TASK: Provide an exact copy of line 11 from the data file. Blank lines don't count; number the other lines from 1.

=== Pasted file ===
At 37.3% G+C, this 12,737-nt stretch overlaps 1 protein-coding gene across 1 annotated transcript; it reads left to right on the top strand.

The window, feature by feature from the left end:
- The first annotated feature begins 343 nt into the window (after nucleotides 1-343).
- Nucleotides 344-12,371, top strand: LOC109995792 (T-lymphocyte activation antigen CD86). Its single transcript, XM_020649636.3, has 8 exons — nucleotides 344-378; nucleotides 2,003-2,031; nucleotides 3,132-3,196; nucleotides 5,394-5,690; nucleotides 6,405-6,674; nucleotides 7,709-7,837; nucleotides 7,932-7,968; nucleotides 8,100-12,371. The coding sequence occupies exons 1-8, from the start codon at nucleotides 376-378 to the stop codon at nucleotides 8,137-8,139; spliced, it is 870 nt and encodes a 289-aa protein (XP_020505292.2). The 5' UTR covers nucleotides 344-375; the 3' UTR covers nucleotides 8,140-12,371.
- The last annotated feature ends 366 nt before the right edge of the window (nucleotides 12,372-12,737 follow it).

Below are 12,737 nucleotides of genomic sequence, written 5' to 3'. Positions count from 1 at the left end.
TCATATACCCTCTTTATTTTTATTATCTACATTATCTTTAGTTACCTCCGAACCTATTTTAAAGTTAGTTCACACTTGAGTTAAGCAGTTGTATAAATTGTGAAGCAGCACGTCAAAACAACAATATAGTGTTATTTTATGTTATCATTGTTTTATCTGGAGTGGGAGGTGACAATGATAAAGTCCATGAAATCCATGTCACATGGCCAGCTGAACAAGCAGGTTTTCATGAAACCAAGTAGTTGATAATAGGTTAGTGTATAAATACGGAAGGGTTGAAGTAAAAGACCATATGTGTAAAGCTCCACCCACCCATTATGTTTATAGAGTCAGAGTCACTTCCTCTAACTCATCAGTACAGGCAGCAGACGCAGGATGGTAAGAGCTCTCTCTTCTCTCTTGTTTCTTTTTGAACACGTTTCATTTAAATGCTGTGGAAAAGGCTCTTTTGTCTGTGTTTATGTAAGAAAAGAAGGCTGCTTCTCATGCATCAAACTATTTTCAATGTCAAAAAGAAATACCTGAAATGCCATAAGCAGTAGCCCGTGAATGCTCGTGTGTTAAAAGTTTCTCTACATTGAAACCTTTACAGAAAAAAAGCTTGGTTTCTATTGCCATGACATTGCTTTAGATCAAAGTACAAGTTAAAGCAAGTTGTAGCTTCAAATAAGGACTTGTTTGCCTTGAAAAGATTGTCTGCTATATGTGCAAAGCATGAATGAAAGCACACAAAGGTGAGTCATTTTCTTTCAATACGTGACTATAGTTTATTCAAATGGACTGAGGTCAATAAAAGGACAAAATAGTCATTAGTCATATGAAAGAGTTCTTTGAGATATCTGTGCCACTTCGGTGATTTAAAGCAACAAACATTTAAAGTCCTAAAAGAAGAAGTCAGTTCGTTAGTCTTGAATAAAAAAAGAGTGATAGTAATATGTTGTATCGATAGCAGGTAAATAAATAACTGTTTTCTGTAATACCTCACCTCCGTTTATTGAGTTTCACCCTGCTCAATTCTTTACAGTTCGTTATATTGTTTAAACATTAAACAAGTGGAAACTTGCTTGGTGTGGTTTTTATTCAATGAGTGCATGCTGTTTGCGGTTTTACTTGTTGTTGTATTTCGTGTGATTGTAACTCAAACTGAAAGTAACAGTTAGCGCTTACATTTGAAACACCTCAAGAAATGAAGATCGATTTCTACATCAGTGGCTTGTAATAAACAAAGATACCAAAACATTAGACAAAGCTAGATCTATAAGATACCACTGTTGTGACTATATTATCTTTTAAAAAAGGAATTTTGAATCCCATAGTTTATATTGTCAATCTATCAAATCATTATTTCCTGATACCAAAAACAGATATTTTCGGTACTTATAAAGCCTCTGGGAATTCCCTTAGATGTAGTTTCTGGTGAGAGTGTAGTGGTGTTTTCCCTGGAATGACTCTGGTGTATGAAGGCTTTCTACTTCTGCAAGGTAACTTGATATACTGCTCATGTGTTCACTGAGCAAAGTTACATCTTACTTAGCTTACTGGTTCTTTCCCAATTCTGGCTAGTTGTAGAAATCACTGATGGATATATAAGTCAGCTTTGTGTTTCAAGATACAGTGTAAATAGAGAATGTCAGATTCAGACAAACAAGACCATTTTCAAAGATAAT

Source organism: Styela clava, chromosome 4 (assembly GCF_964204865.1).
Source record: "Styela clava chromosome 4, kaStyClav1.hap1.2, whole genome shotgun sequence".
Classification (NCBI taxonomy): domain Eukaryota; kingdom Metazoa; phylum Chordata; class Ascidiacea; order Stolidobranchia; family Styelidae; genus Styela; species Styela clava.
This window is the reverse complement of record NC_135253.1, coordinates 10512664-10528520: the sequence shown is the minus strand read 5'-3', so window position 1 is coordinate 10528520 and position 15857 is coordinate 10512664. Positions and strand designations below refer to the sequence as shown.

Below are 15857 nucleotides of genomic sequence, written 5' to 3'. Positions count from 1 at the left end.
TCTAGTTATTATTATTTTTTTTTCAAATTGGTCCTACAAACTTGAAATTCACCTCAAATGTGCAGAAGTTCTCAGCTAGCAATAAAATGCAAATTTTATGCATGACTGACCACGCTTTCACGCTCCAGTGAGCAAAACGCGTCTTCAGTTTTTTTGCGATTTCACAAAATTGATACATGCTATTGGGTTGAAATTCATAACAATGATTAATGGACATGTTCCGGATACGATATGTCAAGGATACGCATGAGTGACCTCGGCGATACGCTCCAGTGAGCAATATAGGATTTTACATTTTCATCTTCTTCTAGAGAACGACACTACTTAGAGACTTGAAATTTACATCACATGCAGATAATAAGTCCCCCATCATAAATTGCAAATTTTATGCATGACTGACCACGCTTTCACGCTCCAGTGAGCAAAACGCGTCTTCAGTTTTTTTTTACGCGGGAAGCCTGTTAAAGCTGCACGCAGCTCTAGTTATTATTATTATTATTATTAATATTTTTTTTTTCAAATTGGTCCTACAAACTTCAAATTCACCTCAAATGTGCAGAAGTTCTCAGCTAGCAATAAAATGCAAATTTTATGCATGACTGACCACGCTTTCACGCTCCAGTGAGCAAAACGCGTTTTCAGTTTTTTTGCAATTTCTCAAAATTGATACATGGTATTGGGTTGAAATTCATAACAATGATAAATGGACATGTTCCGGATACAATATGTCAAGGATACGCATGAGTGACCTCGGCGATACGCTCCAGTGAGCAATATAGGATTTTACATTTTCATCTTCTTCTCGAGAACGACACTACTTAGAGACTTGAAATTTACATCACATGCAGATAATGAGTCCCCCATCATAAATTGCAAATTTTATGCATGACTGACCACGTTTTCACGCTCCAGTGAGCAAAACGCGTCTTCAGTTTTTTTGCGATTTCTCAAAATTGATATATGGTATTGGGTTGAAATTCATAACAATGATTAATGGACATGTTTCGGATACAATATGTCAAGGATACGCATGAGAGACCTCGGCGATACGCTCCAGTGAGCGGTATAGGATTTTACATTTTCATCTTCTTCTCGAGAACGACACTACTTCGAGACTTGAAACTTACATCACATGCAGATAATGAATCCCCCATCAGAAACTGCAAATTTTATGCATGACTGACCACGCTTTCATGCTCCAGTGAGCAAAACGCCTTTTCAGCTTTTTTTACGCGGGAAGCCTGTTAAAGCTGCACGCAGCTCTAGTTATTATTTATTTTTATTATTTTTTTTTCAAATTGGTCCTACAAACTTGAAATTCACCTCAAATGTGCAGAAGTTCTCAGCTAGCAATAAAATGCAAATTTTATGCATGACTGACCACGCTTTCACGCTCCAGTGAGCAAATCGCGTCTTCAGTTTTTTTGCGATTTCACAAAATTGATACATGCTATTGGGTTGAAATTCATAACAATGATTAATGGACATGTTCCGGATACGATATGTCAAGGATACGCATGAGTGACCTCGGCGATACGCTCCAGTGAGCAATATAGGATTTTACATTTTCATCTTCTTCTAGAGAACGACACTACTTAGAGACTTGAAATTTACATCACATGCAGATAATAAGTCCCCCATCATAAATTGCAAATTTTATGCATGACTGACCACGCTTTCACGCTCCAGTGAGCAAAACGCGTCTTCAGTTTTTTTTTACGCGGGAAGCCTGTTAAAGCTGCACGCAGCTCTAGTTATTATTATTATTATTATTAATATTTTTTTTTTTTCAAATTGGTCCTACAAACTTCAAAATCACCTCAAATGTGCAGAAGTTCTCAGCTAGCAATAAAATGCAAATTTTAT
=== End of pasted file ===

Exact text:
This window is the reverse complement of record NC_135253.1, coordinates 10512664-10528520: the sequence shown is the minus strand read 5'-3', so window position 1 is coordinate 10528520 and position 15857 is coordinate 10512664. Positions and strand designations below refer to the sequence as shown.